The recent years have also witnessed new commitments from investors like Ivanhoe Cambridge, CPPIB, Mertiz of Korea, Sumitomo of Japan, Keppel Land of Singapore, APG of Netherlands, Allianz of Germany in the Indian real estate sector across strategies.
Will more global investors continue to participate in Indian real estate?
The Indian real estate across products offers one of the best risk-adjusted returns globally, in theory. Consistent performance by some of the large foreign institutional firms such as Blackstone, Capital and GIC in the India core assets space has proved global investors the scope of investing in India. This has reaffirmed the confidence of the global capital towards Indian real estate.
In addition, global funds have continued to watch the Indian residential market that has been in a transformative phase thanks to various government reforms including the implementation of The Real Estate Regulation and Development Act (RERA) and Benami Property Act that have led to improving transparency and accountability in the sector.
While the office segment has been generally favoured by global investors, residential real estate has received a fair share of investments as well, in recent times. As data emerges on the recovery of the residential sector and good returns to these new investors, more commitments will be made.
With sales in the mid-income segment continuing to rise and the inherent demand for affordable houses staying strong in the country, foreign institutional firms are closely looking at this space as a potential investment opportunity in the long term.
In the affordable housing space, where there is potential for volume growth, commitments have already been made by global Impact funds like IFC, REAL, CDC, ADIA etc. In due course, as the affordable housing delivery space becomes more institutionalized and scalable from an investment perspective, we will see more commitments from equity funds as well.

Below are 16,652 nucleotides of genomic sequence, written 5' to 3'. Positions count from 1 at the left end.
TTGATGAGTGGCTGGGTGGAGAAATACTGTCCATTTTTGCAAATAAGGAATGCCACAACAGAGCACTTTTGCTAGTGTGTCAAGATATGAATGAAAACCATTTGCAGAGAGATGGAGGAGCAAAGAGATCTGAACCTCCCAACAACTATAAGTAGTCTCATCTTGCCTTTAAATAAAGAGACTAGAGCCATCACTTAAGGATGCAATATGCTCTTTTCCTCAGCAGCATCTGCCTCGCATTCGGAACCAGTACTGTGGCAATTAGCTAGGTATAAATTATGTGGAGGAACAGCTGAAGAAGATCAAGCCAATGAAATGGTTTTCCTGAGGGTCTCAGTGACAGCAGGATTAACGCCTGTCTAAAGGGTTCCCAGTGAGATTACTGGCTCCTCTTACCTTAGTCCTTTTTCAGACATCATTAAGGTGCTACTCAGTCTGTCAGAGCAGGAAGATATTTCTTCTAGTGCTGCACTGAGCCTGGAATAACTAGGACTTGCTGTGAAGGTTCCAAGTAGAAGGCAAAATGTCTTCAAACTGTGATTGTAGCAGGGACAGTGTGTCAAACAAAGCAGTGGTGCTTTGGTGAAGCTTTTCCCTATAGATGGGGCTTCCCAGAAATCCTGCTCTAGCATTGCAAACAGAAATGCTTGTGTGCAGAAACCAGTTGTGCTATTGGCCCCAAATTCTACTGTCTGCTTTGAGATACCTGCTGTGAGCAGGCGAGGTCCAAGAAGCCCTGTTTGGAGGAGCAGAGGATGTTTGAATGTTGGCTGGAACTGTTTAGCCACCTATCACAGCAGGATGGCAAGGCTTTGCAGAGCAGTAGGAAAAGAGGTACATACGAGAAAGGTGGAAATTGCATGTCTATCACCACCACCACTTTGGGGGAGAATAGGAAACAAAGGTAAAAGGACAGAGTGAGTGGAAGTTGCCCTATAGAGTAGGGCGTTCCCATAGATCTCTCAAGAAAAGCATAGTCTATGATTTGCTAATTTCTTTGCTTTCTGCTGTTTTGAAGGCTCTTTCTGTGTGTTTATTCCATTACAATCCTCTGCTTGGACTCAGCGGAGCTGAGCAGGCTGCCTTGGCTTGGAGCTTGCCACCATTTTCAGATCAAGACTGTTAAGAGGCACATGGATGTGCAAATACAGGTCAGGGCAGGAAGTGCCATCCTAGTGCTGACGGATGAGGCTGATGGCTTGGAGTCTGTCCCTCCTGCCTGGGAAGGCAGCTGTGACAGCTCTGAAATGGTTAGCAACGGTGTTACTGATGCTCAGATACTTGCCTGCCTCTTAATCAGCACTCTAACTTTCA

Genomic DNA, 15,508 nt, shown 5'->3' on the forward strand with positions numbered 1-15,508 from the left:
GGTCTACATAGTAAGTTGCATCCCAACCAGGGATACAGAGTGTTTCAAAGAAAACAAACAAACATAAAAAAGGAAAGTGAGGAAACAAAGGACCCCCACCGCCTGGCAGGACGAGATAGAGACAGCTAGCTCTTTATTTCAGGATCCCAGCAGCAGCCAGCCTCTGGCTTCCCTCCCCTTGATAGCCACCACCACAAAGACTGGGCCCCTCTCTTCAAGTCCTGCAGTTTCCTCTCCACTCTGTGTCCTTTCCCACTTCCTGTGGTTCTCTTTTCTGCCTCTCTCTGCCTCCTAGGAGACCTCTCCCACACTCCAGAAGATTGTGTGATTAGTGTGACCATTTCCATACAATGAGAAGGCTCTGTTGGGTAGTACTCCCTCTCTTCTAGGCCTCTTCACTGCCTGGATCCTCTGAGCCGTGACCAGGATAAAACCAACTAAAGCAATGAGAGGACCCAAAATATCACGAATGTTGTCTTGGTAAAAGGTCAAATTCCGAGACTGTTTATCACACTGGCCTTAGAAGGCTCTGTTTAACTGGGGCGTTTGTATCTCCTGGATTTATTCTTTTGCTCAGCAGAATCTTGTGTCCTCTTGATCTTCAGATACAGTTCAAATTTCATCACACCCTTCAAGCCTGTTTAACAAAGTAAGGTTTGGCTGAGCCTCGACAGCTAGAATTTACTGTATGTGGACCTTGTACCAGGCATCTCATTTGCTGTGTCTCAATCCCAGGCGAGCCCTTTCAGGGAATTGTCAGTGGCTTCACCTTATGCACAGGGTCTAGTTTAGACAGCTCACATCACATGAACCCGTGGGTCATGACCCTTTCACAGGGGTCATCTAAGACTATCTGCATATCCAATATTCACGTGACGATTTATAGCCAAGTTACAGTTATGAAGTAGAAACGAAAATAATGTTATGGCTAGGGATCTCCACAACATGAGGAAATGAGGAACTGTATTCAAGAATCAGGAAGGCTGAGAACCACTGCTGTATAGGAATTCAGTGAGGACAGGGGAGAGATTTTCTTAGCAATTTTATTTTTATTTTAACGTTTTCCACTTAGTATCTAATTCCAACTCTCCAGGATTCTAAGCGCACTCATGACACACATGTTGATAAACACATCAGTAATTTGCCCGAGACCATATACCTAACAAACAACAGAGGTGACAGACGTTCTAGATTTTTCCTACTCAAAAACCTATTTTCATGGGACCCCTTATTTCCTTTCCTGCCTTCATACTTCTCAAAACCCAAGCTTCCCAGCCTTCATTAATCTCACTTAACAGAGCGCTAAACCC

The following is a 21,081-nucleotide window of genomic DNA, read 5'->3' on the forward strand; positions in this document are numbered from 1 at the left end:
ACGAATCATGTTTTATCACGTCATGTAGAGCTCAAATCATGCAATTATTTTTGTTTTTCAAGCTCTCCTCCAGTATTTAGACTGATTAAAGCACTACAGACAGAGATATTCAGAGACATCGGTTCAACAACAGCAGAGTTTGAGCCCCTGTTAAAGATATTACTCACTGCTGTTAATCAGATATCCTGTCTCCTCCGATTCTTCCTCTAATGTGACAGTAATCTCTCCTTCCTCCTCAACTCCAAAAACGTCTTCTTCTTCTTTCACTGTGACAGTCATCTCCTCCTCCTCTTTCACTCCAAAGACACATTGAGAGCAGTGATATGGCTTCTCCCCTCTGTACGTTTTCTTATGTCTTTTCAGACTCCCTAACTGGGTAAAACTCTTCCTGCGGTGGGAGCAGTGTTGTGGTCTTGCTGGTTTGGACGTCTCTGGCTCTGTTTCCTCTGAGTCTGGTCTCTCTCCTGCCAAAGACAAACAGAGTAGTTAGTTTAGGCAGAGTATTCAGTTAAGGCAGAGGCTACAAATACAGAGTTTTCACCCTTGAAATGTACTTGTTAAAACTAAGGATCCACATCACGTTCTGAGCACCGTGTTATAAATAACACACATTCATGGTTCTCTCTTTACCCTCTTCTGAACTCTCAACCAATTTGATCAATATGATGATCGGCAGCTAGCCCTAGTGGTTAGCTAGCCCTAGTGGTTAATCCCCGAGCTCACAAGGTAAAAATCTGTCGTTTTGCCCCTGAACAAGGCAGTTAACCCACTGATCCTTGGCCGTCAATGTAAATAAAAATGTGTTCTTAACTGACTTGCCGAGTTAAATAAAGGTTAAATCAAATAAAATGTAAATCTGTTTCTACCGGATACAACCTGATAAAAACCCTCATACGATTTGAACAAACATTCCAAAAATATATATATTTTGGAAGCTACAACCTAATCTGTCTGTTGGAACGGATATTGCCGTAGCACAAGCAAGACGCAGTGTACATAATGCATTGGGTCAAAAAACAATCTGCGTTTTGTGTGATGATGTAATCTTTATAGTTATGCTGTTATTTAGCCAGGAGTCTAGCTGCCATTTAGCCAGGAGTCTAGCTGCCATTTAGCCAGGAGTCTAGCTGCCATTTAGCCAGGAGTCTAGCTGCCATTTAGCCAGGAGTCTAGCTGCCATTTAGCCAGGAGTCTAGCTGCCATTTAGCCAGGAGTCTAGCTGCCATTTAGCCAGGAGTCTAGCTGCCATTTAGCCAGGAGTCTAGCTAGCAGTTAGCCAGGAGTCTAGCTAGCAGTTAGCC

Another important factor is the enormous dry powder allocated by global investors for the Asian markets. Data shows that over the last five years, funds dedicated to the Asian real estate market have only grown.
For instance, dry powder allocated by Asia-focused private equity funds and venture capital increased from USD 119 billion in 2015 to USD 439 billion in 2020. Looking at this massive increase, and sustainable return possibilities in the Indian real estate segment, many more global investors will participate in the sector.
In fact, the following decade will witness greater product-specific participation by Asian and global mainstream investors as Indian real estate undergoes transformation and consolidation.
Our estimates suggest that deals or transactions worth Rs 30,000 to 40,000 crore are likely to take place between 2021 and 2022. The year 2022 will also witness newer foreign investors coming to India.
Global investors have continued to invest in India and increase their allocations even while the sector dealt with various challenges. This decade will usher a paradigm shift in the supply side of the business, creating more sustainable platforms in tune with the needs of global investors.
The participation by Korean and Japanese investors in Indian Real estate, for the first time, is noteworthy. These are highly liquid economies and traditionally export a lot of capital for real estate across the globe. The increased global investor participation across strategies, sectors and products will also help in further institutionalization of Indian real estate as it grows from strength to strength.
- By Diwakar Rana, Managing Director, Capital Markets, Savills India